LibGENiE aims to make oligonucleotide-based protein engineering accessible.

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We provide information on standard protein properties to help reduce the sequence space and a tool to design custom oligonucleotides. These properties can serve as a starting point for designing smart libraries of reduced size. They can also be combined with additional tools not provided by LibGENiE to filter undesired mutations and enrich the library quality further.



LibGENiE requires two inputs:

  • 1. a protein sequence:
    We require the protein sequence to be between 80 and 600 residues long. There can also be no special characters in the sequence, such as \* for stop codons.

  • 2. a valid email address:
    The email address is used to share the results; please check your spam folder.


The result section contains an interactive plot to get a quick overview of your data. It contains information on the residue and sequence level.

Double-click on a specific residue in the sequence to get an overview of all 20 residues at this position. Double-click again to toggle between sequence and residue level.

Raw data can be downloaded through the button in the bottom right corner.


A sequence alignment for the input sequence is generated through three rounds of iterative psi-blast. For this, we rely on the psi-blast API provided by EMBL-EBI [1].

This MSA serves as the foundation to infer three different protein characteristics:

  1. 1. Evolutionary information
    We provide evolutionary information by processing the MSA and calculating the observed percentages (rounded down) of all 20 residues at each position.

  2. 2. Thermodynamic stability
    We self-host an API to predict stability from the protein sequence based on ACDC-NN struct [2]. The structure required to run the algorithm is modeled through the ESM-esmfold_v1 API [3, 4]. If no 3D structure can be modeled, we fall back to sequence-only predictions through ACDC-NN Seq [5].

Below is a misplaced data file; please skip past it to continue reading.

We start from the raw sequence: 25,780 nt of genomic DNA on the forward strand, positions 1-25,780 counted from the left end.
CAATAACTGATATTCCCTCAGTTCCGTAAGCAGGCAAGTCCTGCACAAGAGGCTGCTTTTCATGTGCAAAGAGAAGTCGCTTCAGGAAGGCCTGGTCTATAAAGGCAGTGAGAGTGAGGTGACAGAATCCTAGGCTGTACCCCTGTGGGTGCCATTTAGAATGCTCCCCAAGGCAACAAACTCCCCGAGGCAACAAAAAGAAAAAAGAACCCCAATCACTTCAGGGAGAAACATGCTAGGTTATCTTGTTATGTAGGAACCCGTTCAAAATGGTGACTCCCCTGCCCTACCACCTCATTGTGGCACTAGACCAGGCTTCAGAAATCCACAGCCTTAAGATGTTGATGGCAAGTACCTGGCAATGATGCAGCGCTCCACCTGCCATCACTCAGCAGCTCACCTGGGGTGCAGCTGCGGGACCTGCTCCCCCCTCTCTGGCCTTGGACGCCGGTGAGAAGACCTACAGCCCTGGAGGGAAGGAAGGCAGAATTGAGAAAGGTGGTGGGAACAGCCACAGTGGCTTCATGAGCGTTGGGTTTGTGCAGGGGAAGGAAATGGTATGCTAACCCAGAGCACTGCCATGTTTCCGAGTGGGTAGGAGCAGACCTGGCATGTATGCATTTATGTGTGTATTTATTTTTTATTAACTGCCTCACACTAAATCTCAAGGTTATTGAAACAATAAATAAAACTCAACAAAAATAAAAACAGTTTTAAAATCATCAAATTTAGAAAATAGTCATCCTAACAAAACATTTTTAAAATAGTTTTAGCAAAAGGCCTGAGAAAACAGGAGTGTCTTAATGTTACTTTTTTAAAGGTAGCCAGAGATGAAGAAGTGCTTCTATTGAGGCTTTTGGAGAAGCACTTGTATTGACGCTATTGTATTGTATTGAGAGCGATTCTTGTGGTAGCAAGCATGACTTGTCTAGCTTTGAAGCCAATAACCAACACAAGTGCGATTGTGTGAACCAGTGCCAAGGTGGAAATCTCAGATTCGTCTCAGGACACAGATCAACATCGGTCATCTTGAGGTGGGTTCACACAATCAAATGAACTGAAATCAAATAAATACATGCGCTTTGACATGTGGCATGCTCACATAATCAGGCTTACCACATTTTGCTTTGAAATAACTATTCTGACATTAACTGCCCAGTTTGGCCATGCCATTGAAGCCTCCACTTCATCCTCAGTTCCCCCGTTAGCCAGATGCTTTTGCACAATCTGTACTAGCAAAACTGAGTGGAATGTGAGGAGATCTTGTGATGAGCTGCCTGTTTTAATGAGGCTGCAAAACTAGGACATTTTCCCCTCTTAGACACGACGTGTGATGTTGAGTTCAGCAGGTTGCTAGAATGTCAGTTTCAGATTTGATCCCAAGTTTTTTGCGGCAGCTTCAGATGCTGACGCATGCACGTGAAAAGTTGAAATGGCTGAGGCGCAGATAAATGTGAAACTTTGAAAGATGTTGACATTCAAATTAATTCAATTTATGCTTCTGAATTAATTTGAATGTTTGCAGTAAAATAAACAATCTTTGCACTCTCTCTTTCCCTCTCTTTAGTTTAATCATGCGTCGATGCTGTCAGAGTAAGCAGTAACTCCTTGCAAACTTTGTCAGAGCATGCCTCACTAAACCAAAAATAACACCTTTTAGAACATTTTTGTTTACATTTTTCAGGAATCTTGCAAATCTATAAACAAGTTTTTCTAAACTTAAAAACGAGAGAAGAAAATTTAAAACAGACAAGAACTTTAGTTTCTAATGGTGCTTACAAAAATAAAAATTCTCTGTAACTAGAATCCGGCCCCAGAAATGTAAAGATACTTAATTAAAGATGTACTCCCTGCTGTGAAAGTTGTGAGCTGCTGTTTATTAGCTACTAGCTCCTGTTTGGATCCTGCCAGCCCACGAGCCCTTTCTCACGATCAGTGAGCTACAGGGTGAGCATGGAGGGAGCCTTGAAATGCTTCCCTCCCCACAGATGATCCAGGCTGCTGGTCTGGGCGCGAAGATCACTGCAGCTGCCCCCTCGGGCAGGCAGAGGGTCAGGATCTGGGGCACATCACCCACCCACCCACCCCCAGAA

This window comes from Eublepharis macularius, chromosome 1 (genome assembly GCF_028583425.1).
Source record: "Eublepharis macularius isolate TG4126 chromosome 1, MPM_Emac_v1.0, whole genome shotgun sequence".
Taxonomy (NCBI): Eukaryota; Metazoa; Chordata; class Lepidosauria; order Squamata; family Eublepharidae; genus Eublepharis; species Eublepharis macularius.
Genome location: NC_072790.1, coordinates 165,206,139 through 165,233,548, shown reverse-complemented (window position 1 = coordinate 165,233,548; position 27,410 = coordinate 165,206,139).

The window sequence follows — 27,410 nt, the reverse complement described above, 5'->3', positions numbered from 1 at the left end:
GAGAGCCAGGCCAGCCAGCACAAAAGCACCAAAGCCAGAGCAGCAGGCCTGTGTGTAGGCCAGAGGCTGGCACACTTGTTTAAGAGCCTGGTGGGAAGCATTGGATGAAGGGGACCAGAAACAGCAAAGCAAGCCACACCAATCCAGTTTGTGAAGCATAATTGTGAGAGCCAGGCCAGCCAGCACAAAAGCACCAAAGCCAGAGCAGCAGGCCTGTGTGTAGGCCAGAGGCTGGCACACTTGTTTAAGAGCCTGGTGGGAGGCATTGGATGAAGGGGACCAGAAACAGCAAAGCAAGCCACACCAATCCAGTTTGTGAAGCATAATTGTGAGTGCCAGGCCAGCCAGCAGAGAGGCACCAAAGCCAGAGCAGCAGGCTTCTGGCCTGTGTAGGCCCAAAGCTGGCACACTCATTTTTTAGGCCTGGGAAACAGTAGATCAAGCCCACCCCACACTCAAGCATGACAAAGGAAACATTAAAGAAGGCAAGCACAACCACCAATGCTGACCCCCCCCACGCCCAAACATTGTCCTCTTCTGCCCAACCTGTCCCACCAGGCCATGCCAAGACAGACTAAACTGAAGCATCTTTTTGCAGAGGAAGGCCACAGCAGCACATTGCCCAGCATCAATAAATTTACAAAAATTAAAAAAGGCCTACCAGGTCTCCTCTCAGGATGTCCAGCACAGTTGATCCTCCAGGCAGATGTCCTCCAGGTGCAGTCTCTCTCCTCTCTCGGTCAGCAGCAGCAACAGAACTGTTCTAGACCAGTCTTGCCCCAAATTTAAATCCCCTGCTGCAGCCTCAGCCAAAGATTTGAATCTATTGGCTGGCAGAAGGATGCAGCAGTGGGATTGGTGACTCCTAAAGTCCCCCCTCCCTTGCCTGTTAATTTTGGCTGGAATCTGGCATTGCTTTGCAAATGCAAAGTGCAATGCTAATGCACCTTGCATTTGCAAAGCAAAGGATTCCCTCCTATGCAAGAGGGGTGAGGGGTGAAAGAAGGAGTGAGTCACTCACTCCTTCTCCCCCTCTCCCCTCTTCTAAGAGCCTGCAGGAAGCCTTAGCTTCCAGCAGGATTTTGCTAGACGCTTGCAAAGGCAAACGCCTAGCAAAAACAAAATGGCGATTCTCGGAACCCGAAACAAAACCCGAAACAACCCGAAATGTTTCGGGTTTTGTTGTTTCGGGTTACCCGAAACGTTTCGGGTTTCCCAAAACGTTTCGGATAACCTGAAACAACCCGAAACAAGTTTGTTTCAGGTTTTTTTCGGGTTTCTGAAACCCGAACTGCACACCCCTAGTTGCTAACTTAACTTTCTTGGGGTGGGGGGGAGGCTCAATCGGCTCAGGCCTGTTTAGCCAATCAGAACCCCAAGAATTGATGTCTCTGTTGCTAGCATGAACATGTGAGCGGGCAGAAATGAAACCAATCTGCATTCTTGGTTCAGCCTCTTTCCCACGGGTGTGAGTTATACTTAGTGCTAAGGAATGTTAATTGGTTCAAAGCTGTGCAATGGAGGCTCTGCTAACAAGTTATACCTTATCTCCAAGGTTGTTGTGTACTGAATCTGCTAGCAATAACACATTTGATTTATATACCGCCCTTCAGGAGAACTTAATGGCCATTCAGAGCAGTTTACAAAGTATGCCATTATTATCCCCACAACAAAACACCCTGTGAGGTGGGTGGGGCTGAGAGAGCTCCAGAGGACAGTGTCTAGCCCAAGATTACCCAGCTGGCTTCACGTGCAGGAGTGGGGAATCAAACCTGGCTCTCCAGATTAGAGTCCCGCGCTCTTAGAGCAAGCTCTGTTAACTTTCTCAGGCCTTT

3. 3. Protein flexibility
    As is the case for stability, we host an API to predict flexibility from the protein sequence calculated with MEDUSA [6].

Oligo design

Oligo-pools are currently limited to < 300 bp in length. The gene has to be split into multiple sub-pools to achieve all possible single-point mutations.

This is done automatically by LibGENiE. Just provide us a DNA sequence and a maximum fragment length. The output includes all possible single-point mutations and sub-pool amplification primers.

References and Disclaimer

LibGENiE is a free tool for the community. We do not take any responsibility for the provided results and offer no warranties. Some of underlying algorithms are provided by third parties and come with their own licenses and restrictions. Please refer to the references below for more information.


[1] F. Madeira et al., “The EMBL-EBI search and sequence analysis tools APIs in 2019,” Nucleic Acids Res, vol. 47, no. W1, pp. W636–W641, Jul. 2019, doi: 10.1093/nar/gkz268.

[2] Benevenuta, S., Pancotti, C., Fariselli, P., Birolo, G., & Sanavia, T. (2021). An antisymmetric neural network to predict free energy changes in protein variants. Journal of Physics D: Applied Physics, 54(24). https://doi.org/10.1088/1361-6463/abedfb

[3] L in, Z., Akin, H., Rao, R., Hie, B., Zhu, Z., Lu, W., Smetanin, N., Verkuil, R., Kabeli, O., Shmueli, Y., Santos Costa, A. dos, Fazel-Zarandi, M., Sercu, T., Candido, S., & Rives, 2 Alexander. (2021). Evolutionary-scale prediction of atomic level protein structure with a language model. https://doi.org/10.1101/2022.07.20.500902

[4] https://esmatlas.com/about

[5] C. Pancotti et al., “A deep-learning sequence-based method to predict protein stability changes upon genetic variations,” Genes (Basel), vol. 12, no. 6, Jun. 2021, doi: 10.3390/genes12060911.

[6] Y. vander Meersche, G. Cretin, A. G. de Brevern, J. C. Gelly, and T. Galochkina, “MEDUSA: Prediction of Protein Flexibility from Sequence,” J Mol Biol, vol. 433, no. 11, May 2021, doi: 10.1016/j.jmb.2021.166882